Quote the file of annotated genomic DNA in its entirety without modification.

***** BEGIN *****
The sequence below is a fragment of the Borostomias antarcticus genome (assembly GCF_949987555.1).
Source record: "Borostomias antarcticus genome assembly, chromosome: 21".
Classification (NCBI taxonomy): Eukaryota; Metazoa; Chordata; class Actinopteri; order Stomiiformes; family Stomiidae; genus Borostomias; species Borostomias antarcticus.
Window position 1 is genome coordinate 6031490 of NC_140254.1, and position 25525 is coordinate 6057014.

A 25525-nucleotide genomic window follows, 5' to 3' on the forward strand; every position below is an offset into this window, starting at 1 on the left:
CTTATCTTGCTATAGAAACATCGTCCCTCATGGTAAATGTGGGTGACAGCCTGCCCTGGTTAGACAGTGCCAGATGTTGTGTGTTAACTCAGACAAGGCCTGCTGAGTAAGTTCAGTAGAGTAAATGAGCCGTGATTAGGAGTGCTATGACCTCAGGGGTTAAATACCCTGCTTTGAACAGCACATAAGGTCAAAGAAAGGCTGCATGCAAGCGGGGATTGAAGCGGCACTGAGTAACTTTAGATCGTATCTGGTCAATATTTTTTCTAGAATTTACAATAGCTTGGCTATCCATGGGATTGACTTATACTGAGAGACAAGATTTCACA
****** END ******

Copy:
The sequence below is a fragment of the Borostomias antarcticus genome (assembly GCF_949987555.1).
Source record: "Borostomias antarcticus genome assembly, chromosome: 21".
Classification (NCBI taxonomy): Eukaryota; Metazoa; Chordata; class Actinopteri; order Stomiiformes; family Stomiidae; genus Borostomias; species Borostomias antarcticus.
Window position 1 is genome coordinate 6031490 of NC_140254.1, and position 25525 is coordinate 6057014.

A 25525-nucleotide genomic window follows, 5' to 3' on the forward strand; every position below is an offset into this window, starting at 1 on the left:
CTTATCTTGCTATAGAAACATCGTCCCTCATGGTAAATGTGGGTGACAGCCTGCCCTGGTTAGACAGTGCCAGATGTTGTGTGTTAACTCAGACAAGGCCTGCTGAGTAAGTTCAGTAGAGTAAATGAGCCGTGATTAGGAGTGCTATGACCTCAGGGGTTAAATACCCTGCTTTGAACAGCACATAAGGTCAAAGAAAGGCTGCATGCAAGCGGGGATTGAAGCGGCACTGAGTAACTTTAGATCGTATCTGGTCAATATTTTTTCTAGAATTTACAATAGCTTGGCTATCCATGGGATTGACTTATACTGAGAGACAAGATTTCACA